Friday, January 21, 2011

Part 2 : A Comparison of Three "Quarter Micron Polycrystaline Diamond" Slurries

The first part of this comparative analysis of quarter micron polycrystaline diamond slurries has generated a great deal of interest and generated some additional questions that I will address in the initial discussion of the second part of this posting. Then I will go on to show what these compounds actually look like under the microscope and describe the testing methodology and then discuss these additional findings.


Apparently this picture described more fully in Part 1, deserves yet a third look. Just to be clear, the product on the left labeled OUR's is a competitor's product and the one on the right,  labeled  Their's,  is a product sold by a another vendor who I have the greatest respect for - both his products and his professionalism. He is considered by most in the industry to have the best products available. For that reason, I do not offer the same products he does. If you want the specific product he is selling I recommend you buy his product. It is a 0.25 micron monocrystaline diamond slurry.

The bottle on the right contains 21 carats of monocrystaline diamond. The bottle on the left was determined to only have 3.33 carats. My methods for determining this have been questioned.

The bottle on the right was determined to have 21 carats two ways. The most simple and obvious way was by weighing the carats that were put into the compound before it was formulated. The product is purchased by the carat weight. This of course is so obvious that it shouldn't even be a question - yet some have questioned it. If you want more carats, it costs more. Want less, it costs less. It's just like buying food in a grocery store by the pound. Weak solutions are cheaper and have less particles and therefore abrade less when used for sharpening edges. It is easy to show this. The only exception to this is if the product isn't what you think it is, but is an adulterated formulation. The honest way to sell product is to say how much of it you are selling, not disguise it in rhetoric about needing ideal compound concentrations in your product or a 'weak tea tastes better than strong tea' type of argument.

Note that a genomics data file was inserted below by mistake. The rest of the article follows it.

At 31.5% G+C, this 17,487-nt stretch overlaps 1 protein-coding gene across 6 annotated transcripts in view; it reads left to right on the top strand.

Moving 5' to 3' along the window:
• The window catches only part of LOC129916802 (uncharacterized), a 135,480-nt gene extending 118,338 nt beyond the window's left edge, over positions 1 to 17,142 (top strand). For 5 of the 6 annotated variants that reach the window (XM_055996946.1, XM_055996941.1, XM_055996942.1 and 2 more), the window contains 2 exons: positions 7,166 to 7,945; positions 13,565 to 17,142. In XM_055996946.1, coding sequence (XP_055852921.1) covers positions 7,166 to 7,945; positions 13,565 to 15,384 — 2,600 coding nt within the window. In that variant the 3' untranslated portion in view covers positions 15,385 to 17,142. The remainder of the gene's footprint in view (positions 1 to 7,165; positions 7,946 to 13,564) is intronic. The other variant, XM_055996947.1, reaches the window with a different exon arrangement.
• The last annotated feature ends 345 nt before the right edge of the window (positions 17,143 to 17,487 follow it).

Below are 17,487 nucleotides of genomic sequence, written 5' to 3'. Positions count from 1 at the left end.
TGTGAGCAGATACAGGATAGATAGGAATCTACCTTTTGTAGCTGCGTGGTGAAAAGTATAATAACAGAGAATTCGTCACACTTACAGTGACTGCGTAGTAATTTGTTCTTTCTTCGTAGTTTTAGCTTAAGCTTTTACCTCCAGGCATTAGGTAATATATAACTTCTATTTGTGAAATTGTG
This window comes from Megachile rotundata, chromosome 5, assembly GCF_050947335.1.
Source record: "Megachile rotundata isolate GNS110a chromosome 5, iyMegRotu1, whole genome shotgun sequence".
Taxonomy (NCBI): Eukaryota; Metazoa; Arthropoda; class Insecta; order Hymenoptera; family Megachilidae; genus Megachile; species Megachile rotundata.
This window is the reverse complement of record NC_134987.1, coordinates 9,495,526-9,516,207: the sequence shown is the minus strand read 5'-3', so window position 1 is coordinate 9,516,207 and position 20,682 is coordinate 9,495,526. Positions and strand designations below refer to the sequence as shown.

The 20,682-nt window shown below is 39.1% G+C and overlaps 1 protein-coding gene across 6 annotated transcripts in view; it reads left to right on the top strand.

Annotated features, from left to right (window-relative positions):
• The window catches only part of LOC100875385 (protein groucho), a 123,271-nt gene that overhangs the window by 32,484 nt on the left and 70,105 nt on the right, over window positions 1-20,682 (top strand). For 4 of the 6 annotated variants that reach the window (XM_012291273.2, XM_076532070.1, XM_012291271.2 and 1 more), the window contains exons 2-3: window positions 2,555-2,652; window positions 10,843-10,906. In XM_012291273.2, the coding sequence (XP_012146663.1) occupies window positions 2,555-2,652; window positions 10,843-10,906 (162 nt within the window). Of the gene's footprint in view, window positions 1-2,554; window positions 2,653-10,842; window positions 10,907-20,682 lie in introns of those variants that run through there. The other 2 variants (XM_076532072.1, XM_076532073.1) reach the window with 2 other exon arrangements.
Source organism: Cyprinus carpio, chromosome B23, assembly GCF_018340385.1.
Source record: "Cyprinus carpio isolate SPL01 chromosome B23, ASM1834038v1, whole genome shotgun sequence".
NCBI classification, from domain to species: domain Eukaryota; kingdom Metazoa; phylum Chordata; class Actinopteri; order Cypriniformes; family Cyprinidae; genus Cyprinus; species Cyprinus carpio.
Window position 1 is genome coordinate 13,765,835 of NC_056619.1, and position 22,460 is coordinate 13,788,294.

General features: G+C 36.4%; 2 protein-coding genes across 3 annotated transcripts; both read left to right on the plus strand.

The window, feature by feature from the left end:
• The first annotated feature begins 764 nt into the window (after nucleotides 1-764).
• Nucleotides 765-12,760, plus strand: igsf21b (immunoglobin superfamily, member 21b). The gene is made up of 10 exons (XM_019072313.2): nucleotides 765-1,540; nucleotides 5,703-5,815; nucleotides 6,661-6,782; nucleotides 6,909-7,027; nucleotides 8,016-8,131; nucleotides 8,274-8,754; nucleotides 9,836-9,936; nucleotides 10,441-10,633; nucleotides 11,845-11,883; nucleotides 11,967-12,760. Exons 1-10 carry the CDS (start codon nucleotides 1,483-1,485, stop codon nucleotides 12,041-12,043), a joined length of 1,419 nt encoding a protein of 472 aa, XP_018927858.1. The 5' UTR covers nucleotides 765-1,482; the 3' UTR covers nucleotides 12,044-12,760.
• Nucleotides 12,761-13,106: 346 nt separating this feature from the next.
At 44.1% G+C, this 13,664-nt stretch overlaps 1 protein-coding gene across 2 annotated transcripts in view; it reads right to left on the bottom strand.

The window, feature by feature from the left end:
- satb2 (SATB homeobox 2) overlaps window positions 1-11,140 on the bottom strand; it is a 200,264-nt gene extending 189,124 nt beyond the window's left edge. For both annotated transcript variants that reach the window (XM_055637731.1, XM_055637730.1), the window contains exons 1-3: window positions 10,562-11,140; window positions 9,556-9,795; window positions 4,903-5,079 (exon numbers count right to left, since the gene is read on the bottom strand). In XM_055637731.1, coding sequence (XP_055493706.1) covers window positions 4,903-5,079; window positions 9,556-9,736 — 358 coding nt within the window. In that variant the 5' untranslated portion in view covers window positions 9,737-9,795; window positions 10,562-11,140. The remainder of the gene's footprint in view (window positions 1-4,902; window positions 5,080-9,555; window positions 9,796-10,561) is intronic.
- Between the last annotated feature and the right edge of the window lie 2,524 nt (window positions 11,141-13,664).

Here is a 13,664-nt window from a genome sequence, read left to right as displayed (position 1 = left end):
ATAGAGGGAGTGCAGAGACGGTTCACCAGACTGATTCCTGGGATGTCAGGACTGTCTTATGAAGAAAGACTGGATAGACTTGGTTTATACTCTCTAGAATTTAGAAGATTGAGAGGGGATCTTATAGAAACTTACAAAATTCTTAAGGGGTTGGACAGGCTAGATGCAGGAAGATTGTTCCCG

So what is the 'ideal concentration'? Some vendors are going for lower undisclosed concentrations, some only saying 'heavy' concentrations, some just not saying what their concentrations are at all and some even suggest that it cannot be determined. Surely they know what they are buying when they formulate it or have it formulated for them.  If they are not specifying their product concentrations, you are buying an unknown quantity of product. I have a bridge in Brooklyn that is on sale right now that I'm holding in reserve just for you. :)  (Or perhaps they formulated it themselves in their kitchen sink or worse?)  If they aren't telling you this information, either they don't know it or don't want you to know it.

The vendor on the right side of the picture above specifies his concentrations as 21 carats per 4 oz bottle. My products also have the same concentration..There is a reason for this concentration. My products were tested at various concentrations for a specific purpose - to give my customers a product of the highest quality and at a concentration not so high as to produce particle agglomeration. This applies to any of the particle sizes in the compounds that I sell.

Another way to determine the concentration of a sample is to take a known volume and dehydrate it and weigh the volume before and after dehydration to determine percent by weight loss. Some have mistakenly suggested that this was done by decanting the liquid off the top into a sink and weighing the remainder. Yet, even after saying this wasn't the case, they insist that it was. It's not how I do science.  My background includes over 25 years of research, and includes peer reviewed publications in electron microscopy, multiple disciplines of medicine, and computer science. I have also held faculty positions and run several research laboratories. I couldn't imagine doing something so unintelligent.

If a suspension based sample was dehydrated and weighed, perhaps some of the components of the suspension would remain in the sample. Think of this as marbles in syrup. My formulation uses deionized water and is a slurry, so there is no residue that would remain. Think of this as marbles in water. There is a reason I chose a slurry over a suspension which will be explained shortly.